Susan Gee Heino has been stranded in the American mid-west all of her natural life. She says it’s not altogether a bad place to be stranded and that the few temporary excursions she’s made to more exotic places like Muck Swamp, Florida, and Moose-sized Mosquito, Ontario, have made it mostly enjoyable. Usually.
Susan has been writing since the age of four, creating classics that were loved by her mother. After several years in the theater (and poverty), Susan left playwriting to marry well.
Well, she married and is happy about it. (So is her mother.) Her five-year foray into romance writing has been sponsored and eagerly supported by her desperate, er, darling husband.
“Love’s funny sometimes.” So reads the blurb on the home page of Susan’s Web site. A look at the excerpts posted there prove she knows how to portray the humorous side of love, whether she’s telling a story set in the here and now or one set in the there and then. If your spirits need a lift, read something by Susan and you’ll soon find your frown turned downside up.
Susan’s first book, a Regency Historical, Mistaken by Moonlight will be released sometime next fall. It was the sixth full-length manuscript she completed and won the Regency Historical category of the Romance Writers of America® Golden Heart® contest this year. She has excerpts from this and a few others at her website, www.SusanGH.com.
Keli, thanks so much for inviting me to be here. It’s been a real honor to get to know you these past few months since we were thrown together as 2008 Golden Heart finalists. And I’m excited to join the gals here as one of the Infamous 6-in-2 Pixies. It’s really, really great company.
It’s wonderful to have you, Susan. And now for your first question . . .
•August 2008 was your month. It began with your stroll to the stage at RWA Nationals to snag that special souvenir from your time in San Francisco. Yeah. The Golden Heart necklace, that nice bit of bling you never thought you’d take home with you. What was it like to stand under all those lights and accept the award? And how long did it take your heart rate to return to normal afterward?
You’d think as a writer I’d be able to explain what that was like, but it’s three months later and I’m still trying to put it into words.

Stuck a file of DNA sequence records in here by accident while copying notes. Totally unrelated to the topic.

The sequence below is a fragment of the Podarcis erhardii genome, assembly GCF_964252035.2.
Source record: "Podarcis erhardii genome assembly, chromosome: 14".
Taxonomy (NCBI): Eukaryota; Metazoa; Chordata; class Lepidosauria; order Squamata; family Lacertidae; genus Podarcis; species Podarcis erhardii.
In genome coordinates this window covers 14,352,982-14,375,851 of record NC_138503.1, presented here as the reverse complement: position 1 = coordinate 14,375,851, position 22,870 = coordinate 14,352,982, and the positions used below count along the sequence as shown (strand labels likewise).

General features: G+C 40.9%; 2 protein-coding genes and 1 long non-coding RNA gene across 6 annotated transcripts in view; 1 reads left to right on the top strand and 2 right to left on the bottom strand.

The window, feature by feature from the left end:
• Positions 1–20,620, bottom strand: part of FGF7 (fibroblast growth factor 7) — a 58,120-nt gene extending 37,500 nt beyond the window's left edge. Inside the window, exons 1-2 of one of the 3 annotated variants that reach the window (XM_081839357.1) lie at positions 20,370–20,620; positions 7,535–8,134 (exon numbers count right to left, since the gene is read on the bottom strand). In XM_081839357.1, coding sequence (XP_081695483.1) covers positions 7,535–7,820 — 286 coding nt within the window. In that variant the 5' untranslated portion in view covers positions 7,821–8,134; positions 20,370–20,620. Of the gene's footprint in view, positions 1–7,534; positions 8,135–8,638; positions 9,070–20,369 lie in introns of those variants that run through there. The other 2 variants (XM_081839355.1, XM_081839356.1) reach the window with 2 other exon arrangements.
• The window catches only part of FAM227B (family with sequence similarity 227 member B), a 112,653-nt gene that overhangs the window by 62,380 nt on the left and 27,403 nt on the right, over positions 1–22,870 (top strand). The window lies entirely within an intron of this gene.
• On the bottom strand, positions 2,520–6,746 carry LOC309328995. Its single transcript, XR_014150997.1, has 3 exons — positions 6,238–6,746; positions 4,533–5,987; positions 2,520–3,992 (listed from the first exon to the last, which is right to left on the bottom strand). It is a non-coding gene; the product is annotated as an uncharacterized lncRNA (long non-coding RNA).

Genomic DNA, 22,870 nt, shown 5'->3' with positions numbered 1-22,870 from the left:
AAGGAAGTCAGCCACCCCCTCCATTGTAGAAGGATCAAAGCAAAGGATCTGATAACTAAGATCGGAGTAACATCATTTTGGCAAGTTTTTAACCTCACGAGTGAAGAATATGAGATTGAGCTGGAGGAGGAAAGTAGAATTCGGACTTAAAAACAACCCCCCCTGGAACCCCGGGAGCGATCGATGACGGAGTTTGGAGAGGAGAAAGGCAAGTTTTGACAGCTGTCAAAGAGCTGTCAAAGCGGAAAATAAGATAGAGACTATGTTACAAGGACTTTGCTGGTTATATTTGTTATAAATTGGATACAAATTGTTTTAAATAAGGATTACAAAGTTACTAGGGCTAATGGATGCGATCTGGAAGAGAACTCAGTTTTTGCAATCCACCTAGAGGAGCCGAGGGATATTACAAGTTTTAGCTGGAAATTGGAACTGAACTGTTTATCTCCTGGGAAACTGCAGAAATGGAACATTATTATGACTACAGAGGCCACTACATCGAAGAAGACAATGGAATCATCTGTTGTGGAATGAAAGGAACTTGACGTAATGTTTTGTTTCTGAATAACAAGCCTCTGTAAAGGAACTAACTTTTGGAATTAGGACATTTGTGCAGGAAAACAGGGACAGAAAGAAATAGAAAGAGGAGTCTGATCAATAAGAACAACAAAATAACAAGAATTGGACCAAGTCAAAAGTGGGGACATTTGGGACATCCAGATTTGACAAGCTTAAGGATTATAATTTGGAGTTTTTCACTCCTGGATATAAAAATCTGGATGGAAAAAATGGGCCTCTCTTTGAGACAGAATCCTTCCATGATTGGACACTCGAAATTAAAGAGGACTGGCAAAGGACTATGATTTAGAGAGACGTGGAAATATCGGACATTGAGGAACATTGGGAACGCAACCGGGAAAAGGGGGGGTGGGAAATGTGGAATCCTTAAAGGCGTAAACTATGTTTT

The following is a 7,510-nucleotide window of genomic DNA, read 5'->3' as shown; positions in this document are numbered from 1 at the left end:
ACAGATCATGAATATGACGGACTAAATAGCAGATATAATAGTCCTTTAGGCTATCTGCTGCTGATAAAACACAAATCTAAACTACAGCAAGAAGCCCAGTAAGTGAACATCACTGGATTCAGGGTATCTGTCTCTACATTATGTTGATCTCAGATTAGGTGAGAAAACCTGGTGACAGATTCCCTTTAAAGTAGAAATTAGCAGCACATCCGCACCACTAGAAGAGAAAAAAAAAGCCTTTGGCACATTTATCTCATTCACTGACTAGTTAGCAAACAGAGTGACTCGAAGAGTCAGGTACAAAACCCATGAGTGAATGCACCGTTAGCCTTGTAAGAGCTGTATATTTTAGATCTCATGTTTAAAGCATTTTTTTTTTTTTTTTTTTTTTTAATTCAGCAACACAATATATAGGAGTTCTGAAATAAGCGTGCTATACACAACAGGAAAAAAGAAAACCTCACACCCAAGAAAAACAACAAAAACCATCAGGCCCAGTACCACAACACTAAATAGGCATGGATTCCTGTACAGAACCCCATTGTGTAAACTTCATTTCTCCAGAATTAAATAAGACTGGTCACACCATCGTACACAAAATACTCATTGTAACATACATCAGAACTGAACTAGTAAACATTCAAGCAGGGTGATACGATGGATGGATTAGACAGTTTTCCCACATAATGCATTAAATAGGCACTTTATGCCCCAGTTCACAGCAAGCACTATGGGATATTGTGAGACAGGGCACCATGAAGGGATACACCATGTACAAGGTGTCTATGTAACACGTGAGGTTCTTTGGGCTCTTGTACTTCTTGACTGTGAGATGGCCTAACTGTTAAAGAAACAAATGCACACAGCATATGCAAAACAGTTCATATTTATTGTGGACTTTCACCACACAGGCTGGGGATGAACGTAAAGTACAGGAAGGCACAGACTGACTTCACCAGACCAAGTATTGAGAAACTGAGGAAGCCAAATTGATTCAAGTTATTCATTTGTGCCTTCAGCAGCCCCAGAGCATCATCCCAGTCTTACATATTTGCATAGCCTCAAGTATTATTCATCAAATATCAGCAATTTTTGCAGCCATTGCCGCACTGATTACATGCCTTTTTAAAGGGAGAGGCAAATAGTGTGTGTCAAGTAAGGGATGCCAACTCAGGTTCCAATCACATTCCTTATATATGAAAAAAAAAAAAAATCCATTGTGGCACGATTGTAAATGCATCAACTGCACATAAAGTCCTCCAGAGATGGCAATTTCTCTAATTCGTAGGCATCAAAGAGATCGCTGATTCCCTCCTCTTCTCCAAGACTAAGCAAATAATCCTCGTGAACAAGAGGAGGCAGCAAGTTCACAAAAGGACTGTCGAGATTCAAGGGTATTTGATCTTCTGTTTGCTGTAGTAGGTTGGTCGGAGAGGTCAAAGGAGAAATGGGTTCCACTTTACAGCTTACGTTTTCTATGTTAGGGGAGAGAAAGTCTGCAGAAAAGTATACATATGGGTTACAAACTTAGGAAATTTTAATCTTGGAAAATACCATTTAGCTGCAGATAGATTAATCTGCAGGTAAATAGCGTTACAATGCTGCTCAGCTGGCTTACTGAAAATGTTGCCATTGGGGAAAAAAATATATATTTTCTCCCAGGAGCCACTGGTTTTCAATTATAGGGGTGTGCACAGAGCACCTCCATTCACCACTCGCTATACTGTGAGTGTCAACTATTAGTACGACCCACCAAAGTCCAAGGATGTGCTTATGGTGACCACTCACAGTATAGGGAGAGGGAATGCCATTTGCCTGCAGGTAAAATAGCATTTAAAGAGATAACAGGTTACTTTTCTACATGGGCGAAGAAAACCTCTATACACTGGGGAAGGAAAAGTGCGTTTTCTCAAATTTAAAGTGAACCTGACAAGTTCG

Just the fact I was selected as a finalist in the Golden Heart contest was like being Cinderella at the Ball—without the talking mice, of course, which would actually be kind of cool since I’m a huge animal lover. But you didn’t ask me here to discuss anthropomorphized critters, did you?
You want to know what it felt like to hear my name called out and get to walk up onto that big, glowing stage. I won’t lie—I loved it. I love attention of any sort (which might possibly explain the talking mouse fantasy, come to think of it).
I didn’t actually hear my name called that night in San Francisco, but my friend Sheri started punching me in the ribs saying, “It’s you! It’s you! Get up there!” Then the fog in my brain cleared, and I realized I had just heard the title of my manuscript. I saw my own familiar face pop up on the four giant screens they had at the front of the ballroom. Wow, it really was me! So, I got up there, of course. I’m sure I babbled like an idiot and the crowd would have really preferred a talking rodent, but it was my dream come true and I hope I thanked everyone adequately.
• No sooner had you returned home from Nationals than you signed with your agent on August 5—and had to say “No” to two others. How cool is that? So, what let you know Cori Deyoe at 3 Seas Literary Agency was the one? What advice would you give others seeking an agent as to how to best conduct their search?
An agent is really, really important as this industry is getting tighter and tighter. He or she needs to be in love with your work, and you need to know you can count on him or her to work for your best interests. It needs to be a professional relationship that is not just for today but for the future of your career.
I’d met Cori a couple times and she is just a darling person. She’s intelligent, soft-spoken, an animal lover, and she represents a close friend of mine who raves about her. But Cori’s office is in the Midwest, and I’d heard it was important to have an agent based in New York. Also, I thought it might be weird to share an agent with my friend, so I decided to focus my queries on other agents.
But the Fancy New York Agents didn’t seem all that excited about my ms, so my friend convinced me to send it to Cori. She loved it. We met up at Nationals and she offered representation even before the Golden Heart winners were announced. (And she quoted her favorite lines from my ms, which was very, very cool.)
But I knew my brain was not in any state to be signing contracts or making decisions. I’d vowed not to agree to anything with anybody until after the conference, so I asked Cori if she’d let me wait a few days before getting back to her. She was very gracious but told me repeatedly how much she loved my work. How could I not swoon over that?